Mortality Prediction Model for Patients with Prolonged Mechanical Ventilation

Mortality Prediction Model for Patients with Prolonged Mechanical Ventilation

One of the most difficult tasks for critical care physicians is approaching the patient and their families about end-of-life issues.  One scenario that often arises is the scenario of decision making in patients with prolonged mechanical ventilation (>14 days).

A recent multicenter mortality prediction model for adults can help lend facts to aid in these discussions. 1 This trial was a multicenter cohort study involving 5 tertiary care centers within the United States that examined 256 adult patients who required prolonged mechanical ventilation.  Based on these studies, the investigators developed a ProVent mortality prediction model that identified 4 risk factors: age 50 years or older, platelets <150,000, need for vasopressors, and need for hemodialysis.  Patients received 1 point for each risk factor and an additional point for age 65 years or older for a maximum score of 5.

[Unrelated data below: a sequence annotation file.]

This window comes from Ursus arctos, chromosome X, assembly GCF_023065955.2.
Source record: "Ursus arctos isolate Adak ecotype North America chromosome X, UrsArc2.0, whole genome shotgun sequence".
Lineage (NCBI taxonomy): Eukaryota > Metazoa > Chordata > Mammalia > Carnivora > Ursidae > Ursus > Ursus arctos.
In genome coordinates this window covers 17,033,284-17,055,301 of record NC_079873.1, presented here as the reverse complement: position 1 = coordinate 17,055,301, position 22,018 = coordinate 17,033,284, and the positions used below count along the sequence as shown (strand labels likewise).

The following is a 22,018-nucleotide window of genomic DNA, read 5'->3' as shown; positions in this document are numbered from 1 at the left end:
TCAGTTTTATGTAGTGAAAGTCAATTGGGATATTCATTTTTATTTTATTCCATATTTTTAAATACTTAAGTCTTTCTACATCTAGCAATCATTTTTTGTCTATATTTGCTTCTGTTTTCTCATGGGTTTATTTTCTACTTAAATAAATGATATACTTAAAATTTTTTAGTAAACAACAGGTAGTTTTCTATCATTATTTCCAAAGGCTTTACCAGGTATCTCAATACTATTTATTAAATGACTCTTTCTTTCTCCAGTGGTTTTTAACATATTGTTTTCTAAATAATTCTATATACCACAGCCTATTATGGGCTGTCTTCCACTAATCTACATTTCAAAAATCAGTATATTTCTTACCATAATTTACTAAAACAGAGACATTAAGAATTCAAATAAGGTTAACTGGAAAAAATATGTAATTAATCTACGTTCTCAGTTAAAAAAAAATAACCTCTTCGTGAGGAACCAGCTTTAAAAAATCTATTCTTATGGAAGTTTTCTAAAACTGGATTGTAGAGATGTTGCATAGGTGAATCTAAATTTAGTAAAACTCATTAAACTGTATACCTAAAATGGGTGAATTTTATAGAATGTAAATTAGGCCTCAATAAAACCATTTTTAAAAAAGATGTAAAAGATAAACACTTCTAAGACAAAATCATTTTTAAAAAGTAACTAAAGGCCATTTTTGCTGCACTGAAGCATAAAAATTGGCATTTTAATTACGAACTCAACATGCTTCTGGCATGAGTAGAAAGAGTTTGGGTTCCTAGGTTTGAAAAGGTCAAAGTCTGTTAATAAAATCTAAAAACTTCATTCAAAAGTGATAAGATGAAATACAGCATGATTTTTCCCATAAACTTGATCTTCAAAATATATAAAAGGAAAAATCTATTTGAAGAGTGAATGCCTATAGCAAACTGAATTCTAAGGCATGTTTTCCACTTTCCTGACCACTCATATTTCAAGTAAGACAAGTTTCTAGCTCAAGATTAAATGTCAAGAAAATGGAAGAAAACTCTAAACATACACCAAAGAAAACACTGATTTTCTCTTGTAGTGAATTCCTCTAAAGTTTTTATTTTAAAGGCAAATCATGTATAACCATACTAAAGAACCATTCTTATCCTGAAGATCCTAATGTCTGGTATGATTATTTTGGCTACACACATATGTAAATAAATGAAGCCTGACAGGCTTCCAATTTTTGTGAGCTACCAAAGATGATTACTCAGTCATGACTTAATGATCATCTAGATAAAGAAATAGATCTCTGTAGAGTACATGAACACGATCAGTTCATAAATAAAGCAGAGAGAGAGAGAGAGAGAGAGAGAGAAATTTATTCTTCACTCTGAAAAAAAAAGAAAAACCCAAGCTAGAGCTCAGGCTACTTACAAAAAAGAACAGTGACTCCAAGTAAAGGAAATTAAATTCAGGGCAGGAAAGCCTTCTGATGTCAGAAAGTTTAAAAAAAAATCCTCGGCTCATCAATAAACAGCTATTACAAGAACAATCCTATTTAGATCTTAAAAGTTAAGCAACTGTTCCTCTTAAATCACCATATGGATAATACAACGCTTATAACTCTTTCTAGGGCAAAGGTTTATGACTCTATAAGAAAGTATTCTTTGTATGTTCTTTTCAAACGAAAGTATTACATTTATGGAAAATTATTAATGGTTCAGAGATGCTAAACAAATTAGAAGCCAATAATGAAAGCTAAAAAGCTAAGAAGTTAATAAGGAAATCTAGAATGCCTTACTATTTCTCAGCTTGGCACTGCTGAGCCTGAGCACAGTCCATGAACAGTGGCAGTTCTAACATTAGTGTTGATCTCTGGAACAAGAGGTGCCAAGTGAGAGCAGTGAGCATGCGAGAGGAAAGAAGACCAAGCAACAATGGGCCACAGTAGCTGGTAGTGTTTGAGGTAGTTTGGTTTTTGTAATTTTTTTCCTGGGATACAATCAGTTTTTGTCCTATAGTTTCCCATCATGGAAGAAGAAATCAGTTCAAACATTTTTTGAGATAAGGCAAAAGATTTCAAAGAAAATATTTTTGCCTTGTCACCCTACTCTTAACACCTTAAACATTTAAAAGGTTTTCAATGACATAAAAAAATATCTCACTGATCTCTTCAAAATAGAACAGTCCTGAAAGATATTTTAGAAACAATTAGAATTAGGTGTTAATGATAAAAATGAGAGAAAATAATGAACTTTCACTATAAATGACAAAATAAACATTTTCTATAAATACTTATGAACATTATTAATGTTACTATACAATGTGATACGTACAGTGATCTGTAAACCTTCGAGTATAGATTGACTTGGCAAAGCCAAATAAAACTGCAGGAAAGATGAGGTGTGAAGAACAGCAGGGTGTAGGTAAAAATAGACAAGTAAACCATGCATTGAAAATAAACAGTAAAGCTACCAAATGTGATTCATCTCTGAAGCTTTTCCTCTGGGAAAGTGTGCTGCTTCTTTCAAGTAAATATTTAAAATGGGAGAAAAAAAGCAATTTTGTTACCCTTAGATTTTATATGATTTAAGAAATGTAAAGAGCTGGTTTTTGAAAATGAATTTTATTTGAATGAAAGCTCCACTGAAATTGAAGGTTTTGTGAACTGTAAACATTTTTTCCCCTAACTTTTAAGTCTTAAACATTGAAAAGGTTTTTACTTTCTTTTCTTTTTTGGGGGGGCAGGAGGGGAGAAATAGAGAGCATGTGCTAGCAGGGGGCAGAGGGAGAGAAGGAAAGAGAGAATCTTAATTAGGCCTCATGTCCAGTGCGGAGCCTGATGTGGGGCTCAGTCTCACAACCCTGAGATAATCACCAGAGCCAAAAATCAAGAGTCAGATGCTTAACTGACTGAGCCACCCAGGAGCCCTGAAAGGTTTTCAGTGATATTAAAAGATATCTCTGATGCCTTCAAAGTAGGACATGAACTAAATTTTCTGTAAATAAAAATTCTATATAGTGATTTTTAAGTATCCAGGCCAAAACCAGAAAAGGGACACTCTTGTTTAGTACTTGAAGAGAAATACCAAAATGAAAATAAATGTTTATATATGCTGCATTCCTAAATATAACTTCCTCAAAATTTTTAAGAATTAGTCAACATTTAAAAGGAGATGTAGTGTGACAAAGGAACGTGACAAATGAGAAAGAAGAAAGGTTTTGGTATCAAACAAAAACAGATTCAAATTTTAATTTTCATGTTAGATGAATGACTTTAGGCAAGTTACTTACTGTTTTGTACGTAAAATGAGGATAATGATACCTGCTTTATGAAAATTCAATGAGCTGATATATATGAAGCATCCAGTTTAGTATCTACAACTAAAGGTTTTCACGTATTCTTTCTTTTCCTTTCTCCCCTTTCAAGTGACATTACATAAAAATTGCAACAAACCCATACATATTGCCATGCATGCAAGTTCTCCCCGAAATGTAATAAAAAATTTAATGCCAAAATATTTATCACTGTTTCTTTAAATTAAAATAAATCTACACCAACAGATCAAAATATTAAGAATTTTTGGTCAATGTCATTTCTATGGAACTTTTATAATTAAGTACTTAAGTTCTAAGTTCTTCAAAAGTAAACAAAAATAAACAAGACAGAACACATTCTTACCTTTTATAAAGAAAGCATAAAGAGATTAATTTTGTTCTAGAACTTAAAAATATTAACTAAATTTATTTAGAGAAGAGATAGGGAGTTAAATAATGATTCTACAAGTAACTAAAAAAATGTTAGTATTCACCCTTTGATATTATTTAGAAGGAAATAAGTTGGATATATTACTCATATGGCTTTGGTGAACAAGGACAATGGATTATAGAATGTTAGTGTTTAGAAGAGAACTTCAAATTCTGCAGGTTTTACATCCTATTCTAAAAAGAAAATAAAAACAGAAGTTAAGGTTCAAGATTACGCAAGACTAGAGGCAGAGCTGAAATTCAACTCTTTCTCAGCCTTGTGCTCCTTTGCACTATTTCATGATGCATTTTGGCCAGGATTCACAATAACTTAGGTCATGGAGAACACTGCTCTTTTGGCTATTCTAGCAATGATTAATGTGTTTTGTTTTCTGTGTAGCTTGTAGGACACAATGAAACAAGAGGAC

A ProVent score of 2 predicted a one-year mortality of 56%; a score of 3 predicted a mortality rate of 81%; and all patients with a score of 4 or 5 were dead within one year.

In addition to mortality, this study determined that of the survivors of prolonged mechanical ventilation 89% were either fully dependent or living in an extended-care facility within 12 months.  Furthermore, 75% of their days in the first 12 months after prolonged mechanical ventilation are spent in the hospital, extended-care facility, or needing extensive home health care.

These facts can help critical care clinicians discuss issues such as tracheostomy, percutaneous gastrotomy tube (PEG tube) placement and code status in patients approaching 14 days of mechanical ventilation.  This will help to assure that patients and their families understand the high mortality rate and dependency needs for patients requiring prolonged mechanical ventilation.

1 Carson SS et al. A Multicenter Mortality Prediction Model for Patients Receiving Prolonged Mechanical Ventilation. Crit Care Med. 2012; 40(4): 1171-6.

Read all articles in medical procedures, Respiratory diseases
Tags: HPC updates, mechanical ventilation

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